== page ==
LTSS Newsletter—June 2020

Upcoming webinar: Long-term Care in Indian Country, Part 2
Wednesday, July 22

Long-Term Services and Supports

Technical assistance for culturally competent care

June 2020

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LTSS Technical Assistance Center

Visit the online LTSS TA Center for videos, best practices, toolkits, a resource library, and a step-by-step planning roadmap.

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Sharing information about dementia

June is Alzheimer’s and Brain Awareness month, a time to raise awareness about dementia and related cognitive decline.

Materials about dementia you can share with elders and caregivers in your community include:

The Alzheimer’s Association also offers tips for caregivers to support the health of people with dementia during the COVID-19 pandemic.

An infographic that shows an elderly woman and lists characteristics of normal aging versus those that could be symptoms of Alzheimer's disease

An infographic from NIA on how to distinguish normal forgetfulness from cognitive decline. See the full infographic.

Dementia care in Indian Country

The CMS LTSS Technical Assistance Center offers resources that discuss dementia care and research in tribal settings, including:

Video games: More than mental stimulation

Medical professionals and caregivers alike often highlight mental exercise to help elders combat dementia. Perhaps this approach contributes to the growing trend of elders joining the video gaming community. A 2016 AARP survey noted that 38% of seniors played video games, and AARP believes that percentage has grown.

Beyond mental stimulation, seniors are finding companionship and community through gaming portals, such as Twitch. Especially in times when elders may be isolated due to the pandemic, gaming is offering elders a chance to stay socially active by connecting with virtual friends across the globe. An article from NBC News shares two elders’ stories of connection through video games.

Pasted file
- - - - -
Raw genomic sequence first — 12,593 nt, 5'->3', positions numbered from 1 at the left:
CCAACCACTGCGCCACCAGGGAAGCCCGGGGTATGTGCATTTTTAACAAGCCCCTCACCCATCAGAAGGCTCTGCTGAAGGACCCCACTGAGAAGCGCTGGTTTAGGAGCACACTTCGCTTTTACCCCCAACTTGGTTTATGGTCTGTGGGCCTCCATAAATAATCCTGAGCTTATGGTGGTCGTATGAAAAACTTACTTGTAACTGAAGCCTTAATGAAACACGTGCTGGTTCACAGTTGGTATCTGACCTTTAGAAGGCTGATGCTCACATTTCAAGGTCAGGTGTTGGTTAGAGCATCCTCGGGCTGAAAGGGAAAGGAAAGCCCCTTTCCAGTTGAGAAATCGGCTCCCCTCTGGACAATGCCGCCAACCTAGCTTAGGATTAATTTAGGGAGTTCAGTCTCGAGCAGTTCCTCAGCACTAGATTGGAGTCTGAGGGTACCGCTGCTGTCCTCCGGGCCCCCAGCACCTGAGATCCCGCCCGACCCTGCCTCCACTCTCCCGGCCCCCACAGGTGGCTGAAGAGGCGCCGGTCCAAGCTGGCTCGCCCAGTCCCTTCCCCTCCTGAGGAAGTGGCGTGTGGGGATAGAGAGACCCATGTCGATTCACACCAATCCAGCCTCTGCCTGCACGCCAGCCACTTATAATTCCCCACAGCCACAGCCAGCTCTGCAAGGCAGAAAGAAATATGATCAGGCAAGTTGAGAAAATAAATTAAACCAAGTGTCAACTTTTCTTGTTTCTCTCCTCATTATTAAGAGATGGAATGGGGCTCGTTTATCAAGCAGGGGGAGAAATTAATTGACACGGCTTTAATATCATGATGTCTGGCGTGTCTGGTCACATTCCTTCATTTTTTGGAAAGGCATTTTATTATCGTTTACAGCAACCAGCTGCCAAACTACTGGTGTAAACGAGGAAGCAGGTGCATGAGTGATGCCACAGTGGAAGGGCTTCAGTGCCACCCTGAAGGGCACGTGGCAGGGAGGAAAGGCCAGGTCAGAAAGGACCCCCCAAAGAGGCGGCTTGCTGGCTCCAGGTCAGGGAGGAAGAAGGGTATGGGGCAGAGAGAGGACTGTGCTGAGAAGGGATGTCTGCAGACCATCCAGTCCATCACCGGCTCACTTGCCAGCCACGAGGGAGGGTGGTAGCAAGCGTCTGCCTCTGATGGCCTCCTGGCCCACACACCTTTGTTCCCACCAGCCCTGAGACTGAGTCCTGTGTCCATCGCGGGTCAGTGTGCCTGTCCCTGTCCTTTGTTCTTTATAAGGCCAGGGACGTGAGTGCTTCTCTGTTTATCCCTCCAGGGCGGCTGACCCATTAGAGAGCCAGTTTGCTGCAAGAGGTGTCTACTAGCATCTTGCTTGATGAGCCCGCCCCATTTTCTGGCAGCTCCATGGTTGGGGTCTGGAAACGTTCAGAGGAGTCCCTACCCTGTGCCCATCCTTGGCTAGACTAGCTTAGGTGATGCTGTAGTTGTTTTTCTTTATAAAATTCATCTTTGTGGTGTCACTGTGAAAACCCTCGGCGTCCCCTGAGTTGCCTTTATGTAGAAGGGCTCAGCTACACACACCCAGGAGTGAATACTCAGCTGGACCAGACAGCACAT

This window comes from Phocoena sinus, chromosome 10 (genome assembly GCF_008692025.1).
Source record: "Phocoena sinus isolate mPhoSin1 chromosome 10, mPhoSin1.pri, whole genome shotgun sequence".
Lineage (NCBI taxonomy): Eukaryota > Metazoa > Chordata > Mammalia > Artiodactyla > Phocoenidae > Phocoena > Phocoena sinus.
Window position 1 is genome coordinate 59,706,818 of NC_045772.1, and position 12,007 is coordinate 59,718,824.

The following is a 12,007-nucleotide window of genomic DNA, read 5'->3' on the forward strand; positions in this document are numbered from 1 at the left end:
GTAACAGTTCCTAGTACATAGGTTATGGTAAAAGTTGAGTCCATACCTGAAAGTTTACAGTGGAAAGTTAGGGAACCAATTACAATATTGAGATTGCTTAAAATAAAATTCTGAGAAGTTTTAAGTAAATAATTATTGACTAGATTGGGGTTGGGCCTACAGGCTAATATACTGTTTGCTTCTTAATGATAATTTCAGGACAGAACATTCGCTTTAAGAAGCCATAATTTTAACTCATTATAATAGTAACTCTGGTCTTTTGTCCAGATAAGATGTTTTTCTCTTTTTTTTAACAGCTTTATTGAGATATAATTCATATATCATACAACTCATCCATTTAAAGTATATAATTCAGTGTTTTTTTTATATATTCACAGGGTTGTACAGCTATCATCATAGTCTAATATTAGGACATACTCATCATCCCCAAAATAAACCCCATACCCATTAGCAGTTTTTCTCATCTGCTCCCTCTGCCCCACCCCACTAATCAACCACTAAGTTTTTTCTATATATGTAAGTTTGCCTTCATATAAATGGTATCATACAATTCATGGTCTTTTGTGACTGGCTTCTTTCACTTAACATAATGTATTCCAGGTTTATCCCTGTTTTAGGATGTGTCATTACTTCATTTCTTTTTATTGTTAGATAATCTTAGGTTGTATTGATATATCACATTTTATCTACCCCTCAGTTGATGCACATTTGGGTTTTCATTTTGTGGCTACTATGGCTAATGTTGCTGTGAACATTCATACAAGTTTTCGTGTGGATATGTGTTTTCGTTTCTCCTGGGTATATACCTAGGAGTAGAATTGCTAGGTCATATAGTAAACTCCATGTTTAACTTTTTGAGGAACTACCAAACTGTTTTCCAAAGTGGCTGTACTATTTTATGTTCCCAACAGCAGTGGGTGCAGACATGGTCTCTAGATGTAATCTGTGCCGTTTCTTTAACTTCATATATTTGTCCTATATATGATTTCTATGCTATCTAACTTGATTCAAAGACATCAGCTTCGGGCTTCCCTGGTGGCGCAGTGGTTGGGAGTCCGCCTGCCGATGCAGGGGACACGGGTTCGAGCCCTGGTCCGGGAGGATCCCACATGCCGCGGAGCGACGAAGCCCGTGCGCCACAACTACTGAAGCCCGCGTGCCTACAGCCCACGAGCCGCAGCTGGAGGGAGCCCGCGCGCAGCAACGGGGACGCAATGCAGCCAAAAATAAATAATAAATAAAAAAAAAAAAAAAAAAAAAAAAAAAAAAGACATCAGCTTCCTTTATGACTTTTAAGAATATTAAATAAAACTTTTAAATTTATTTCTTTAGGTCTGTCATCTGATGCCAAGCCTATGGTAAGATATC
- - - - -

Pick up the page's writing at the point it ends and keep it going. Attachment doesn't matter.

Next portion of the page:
COVID-19 information

Managing anxiety during COVID-19

Taking care of your mental health during these unprecedented times is critical to keeping up with your overall health. Everyone is different when it comes to finding relaxation, but you can start by trying and sharing seven tips from AARP to help keep anxiety levels down.

7 Ways to Cope with Anxiety during the COVID-19 Outbreak infographic, which includes limit news consumption, practice calming techniques, moving your body, connecting with loved ones, listen to music, get stuff done, find ways to laugh

Care planning for COVID-19

Advance care planning can help care providers ensure that they honor patients’ preferences if the patient becomes unable to speak for themselves. To promote culturally appropriate care, it is important that culture guides how providers approach any care planning discussions.

Resources are available to help guide COVID-19-related advance care planning discussions with nursing home residents and their families, including Managing Acute Respiratory Distress During the COVID-19 Pandemic (PDF, 164 KB, 3 pp), which lists key points to cover during conversations about advance care plans.

Mental health needs of COVID-19 survivors

An article in McKnight’s Long-Term Care News highlights the range of mental health needs among COVID-19 survivors discharged from hospitals to nursing homes.

Relocating to a nursing home is stressful under any circumstances. Factors that can increase a new resident’s risk for anxiety or depression after hospitalization for COVID-19 include:

  • Restricted contact with friends or family members during and after hospitalization for COVID-19